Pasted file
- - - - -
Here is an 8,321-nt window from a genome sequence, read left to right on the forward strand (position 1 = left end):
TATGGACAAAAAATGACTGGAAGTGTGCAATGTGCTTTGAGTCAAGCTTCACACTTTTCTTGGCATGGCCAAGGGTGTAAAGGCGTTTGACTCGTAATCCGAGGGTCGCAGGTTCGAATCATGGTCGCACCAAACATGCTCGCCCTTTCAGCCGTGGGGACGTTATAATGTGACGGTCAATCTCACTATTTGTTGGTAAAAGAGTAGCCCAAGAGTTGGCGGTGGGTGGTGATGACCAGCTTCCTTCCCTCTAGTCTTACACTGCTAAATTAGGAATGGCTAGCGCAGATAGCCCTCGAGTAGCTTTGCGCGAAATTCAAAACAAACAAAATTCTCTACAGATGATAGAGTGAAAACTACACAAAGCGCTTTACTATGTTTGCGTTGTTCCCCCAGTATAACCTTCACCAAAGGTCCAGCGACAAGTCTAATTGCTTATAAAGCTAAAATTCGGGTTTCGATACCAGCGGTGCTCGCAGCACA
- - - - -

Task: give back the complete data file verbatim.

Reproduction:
Here is an 8,321-nt window from a genome sequence, read left to right on the forward strand (position 1 = left end):
TATGGACAAAAAATGACTGGAAGTGTGCAATGTGCTTTGAGTCAAGCTTCACACTTTTCTTGGCATGGCCAAGGGTGTAAAGGCGTTTGACTCGTAATCCGAGGGTCGCAGGTTCGAATCATGGTCGCACCAAACATGCTCGCCCTTTCAGCCGTGGGGACGTTATAATGTGACGGTCAATCTCACTATTTGTTGGTAAAAGAGTAGCCCAAGAGTTGGCGGTGGGTGGTGATGACCAGCTTCCTTCCCTCTAGTCTTACACTGCTAAATTAGGAATGGCTAGCGCAGATAGCCCTCGAGTAGCTTTGCGCGAAATTCAAAACAAACAAAATTCTCTACAGATGATAGAGTGAAAACTACACAAAGCGCTTTACTATGTTTGCGTTGTTCCCCCAGTATAACCTTCACCAAAGGTCCAGCGACAAGTCTAATTGCTTATAAAGCTAAAATTCGGGTTTCGATACCAGCGGTGCTCGCAGCACA